Monday, June 11, 2012

Car Wars Episode I: Wheels and Deals


(Episode II)


I bought a car last week.

Yeah…I know.

At least I think I bought a car.



It feels more like I’m sitting in a space capsule on my way to Mars.


But the good news is…I think I get HBO!

It’s not even a very fancy car.  I was never the type that needed to tool around in an expensive dream machine that essentially does the exact same thing a reasonably priced dreamless machine does…namely, roll you around from here to there.

I don’t need the glitz and glamour of a prestigious hood moniker to announce to the world how cool I am.

I use Twitter for that.

So I buy your basic automobile with four tires and a steering wheel, which I always insist they throw in for nothing.

And now I get HBO!

You probably can’t tell, but I don’t buy cars very often.

Mostly because it’s stressful.

Like divorce, unemployment…or even death.

Actually death is less stressful than buying a car.  There’s very little negotiation in death.

Plus you don’t have to worry about interest rates…or whether or not you should pay 50 bucks for a cargo net.

So I try to go to the car dealer about once every decade or so.

And believe me, it wasn’t an easy decision cuz I hate to lose my “Impeach Nixon” bumper stickers.

This time I did my research online before I bought.  And since I’ve been buying pretty much the same car for the last 20 years, it doesn’t take me a lot of time.

I even asked for a quote from my local dealer, figuring once they started calling me with offers I would have no choice but to go in.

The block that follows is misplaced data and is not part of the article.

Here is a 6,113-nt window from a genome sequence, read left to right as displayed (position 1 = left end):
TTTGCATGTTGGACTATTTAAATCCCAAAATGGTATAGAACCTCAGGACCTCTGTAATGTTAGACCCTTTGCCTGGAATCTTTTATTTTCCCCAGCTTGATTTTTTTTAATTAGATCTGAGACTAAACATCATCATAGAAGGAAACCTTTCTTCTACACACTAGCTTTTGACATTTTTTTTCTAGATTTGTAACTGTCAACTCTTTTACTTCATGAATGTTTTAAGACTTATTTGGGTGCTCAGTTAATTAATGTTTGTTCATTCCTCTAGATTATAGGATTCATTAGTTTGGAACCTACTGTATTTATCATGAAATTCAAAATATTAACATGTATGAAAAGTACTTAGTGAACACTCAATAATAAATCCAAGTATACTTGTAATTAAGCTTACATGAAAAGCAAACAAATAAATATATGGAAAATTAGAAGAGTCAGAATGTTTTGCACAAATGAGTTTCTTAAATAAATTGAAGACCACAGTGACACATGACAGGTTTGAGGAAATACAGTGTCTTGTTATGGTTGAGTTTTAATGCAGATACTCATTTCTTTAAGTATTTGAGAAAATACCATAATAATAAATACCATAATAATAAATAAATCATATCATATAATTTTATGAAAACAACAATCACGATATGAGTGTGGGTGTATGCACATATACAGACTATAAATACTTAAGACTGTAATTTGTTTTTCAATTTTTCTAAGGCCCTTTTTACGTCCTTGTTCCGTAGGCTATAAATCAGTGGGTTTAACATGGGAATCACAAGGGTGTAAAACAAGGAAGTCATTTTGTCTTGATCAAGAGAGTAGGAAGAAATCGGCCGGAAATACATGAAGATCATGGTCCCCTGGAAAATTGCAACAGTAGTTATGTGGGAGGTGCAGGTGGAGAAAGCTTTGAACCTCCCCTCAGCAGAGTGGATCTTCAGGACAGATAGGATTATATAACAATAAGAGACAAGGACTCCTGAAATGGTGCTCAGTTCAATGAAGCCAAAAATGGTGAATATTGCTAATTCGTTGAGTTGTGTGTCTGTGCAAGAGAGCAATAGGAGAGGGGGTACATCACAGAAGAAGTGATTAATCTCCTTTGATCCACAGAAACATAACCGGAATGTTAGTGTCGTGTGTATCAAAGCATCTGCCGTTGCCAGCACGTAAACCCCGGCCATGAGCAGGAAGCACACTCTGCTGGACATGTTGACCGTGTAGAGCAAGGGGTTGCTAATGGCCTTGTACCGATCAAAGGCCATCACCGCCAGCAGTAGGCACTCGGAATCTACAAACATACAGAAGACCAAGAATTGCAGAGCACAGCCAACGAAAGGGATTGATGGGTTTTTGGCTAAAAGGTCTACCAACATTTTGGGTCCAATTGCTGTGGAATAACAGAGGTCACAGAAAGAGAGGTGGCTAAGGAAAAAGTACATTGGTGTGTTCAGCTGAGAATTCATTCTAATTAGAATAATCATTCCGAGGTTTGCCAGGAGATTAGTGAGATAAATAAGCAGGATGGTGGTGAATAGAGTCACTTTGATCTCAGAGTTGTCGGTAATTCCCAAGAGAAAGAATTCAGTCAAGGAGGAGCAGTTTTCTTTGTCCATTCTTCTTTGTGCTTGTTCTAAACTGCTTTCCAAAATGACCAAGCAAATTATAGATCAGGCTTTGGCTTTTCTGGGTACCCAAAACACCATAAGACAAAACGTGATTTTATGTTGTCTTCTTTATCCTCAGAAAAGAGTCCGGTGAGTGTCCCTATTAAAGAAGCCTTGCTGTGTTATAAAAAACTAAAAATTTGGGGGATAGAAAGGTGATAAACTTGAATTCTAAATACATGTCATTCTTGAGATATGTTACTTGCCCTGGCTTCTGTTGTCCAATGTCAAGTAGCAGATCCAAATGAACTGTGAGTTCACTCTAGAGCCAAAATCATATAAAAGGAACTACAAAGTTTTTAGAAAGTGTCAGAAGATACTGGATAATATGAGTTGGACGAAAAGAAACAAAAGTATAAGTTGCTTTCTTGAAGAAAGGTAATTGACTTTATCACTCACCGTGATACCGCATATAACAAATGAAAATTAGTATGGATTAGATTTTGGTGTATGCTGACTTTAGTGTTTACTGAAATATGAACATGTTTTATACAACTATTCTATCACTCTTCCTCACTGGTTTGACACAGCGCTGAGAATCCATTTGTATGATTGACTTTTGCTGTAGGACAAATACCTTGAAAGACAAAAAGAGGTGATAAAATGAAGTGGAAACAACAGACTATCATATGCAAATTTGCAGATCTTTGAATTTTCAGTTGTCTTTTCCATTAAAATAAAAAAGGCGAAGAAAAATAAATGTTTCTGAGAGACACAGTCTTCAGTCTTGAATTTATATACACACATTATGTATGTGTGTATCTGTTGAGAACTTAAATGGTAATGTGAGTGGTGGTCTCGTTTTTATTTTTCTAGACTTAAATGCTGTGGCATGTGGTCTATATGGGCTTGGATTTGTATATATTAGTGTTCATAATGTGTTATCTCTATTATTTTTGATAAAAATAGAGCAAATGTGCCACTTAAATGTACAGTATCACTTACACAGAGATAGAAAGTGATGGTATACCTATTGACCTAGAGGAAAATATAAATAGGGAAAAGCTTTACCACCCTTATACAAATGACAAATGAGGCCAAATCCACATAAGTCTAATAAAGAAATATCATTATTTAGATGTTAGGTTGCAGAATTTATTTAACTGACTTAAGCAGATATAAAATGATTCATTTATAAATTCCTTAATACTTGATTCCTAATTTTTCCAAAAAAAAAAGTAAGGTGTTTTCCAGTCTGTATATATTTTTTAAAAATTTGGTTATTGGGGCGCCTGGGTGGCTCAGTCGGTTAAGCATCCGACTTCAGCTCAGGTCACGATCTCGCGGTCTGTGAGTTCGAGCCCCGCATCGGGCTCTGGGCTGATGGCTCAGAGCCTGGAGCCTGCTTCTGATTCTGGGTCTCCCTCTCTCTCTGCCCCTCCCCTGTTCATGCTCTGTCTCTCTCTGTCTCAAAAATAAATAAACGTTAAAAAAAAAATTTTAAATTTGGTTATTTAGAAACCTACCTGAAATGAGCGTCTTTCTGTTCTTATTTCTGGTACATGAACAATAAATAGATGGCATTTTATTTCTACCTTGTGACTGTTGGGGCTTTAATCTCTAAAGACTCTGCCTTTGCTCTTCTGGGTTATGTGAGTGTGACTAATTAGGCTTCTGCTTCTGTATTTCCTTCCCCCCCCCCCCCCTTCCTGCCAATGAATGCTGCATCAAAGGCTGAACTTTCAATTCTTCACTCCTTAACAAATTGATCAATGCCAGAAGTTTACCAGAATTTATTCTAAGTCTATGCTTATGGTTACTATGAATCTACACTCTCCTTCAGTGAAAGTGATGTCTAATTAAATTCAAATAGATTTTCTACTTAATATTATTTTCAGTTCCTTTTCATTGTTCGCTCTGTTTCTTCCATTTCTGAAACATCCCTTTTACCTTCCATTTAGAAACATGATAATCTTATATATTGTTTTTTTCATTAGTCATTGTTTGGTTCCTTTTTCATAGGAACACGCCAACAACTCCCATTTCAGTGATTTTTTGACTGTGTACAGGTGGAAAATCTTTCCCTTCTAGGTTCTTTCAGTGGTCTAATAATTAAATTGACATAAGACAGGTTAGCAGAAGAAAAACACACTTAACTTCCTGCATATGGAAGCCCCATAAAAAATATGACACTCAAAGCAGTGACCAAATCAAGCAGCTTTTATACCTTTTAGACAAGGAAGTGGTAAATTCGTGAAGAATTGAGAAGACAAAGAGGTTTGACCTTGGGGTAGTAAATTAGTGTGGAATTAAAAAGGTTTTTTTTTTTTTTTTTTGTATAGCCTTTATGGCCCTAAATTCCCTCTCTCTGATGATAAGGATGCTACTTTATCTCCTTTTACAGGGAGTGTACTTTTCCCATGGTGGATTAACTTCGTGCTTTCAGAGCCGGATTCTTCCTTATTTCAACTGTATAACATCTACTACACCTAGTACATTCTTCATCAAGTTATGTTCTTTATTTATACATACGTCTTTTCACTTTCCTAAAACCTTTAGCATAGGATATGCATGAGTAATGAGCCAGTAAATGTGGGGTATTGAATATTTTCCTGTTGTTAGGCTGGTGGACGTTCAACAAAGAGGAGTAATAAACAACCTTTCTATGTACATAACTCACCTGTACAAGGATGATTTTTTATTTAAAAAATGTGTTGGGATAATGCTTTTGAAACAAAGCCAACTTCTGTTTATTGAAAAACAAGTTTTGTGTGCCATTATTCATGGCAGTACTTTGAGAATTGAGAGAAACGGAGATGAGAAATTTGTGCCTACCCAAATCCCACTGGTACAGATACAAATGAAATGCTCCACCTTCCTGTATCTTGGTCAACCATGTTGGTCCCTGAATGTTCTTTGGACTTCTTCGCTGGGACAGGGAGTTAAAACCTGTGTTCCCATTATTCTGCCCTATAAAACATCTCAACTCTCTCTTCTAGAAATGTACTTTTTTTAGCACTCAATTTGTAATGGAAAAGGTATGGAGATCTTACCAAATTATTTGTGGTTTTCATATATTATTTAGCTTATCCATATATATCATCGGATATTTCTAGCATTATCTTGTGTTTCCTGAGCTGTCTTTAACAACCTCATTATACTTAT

So I get an e-mail price quote of $19,121. Not bad I guess in terms of car buying where you can spend $30-40 K on a basic family soccer car.

But let’s not kid ourselves; to most people—freelance writers, especially—that’s still a lot of money.

I mean I can hire someone to do terrible things to at least two people with that amount of money…especially if I use a coupon.

And, after buying a car, there are always one or two folks I have in mind.




So Z and I drive over to the dealers last weekend and meet with Gabriella, the woman with whom I was talking with online. I had already told her I was ready to buy and knew exactly what I wanted. She greets us with a pretty smile and asks us to have a seat, whereupon she huddles in the corner with a couple of guys who occasionally look back over their shoulders to sneak a peek at us.

Eventually, after a series of rock paper scissors—two out of three—a jovial fellow, named Barry, trundles over to us and announces it’s his “pleasure” to assist us today. He further goes on to say that since we know exactly what we want he is going to make this process as easy and pain free as possible. Then he proceeds to write a number on a piece of paper, to which I ask, if that’s the combination to his locker….

Barry stares at me, blankly, for an uncomfortable second or two and then begins to laugh, perhaps a bit too much, suspecting that I had made some sort of a joke.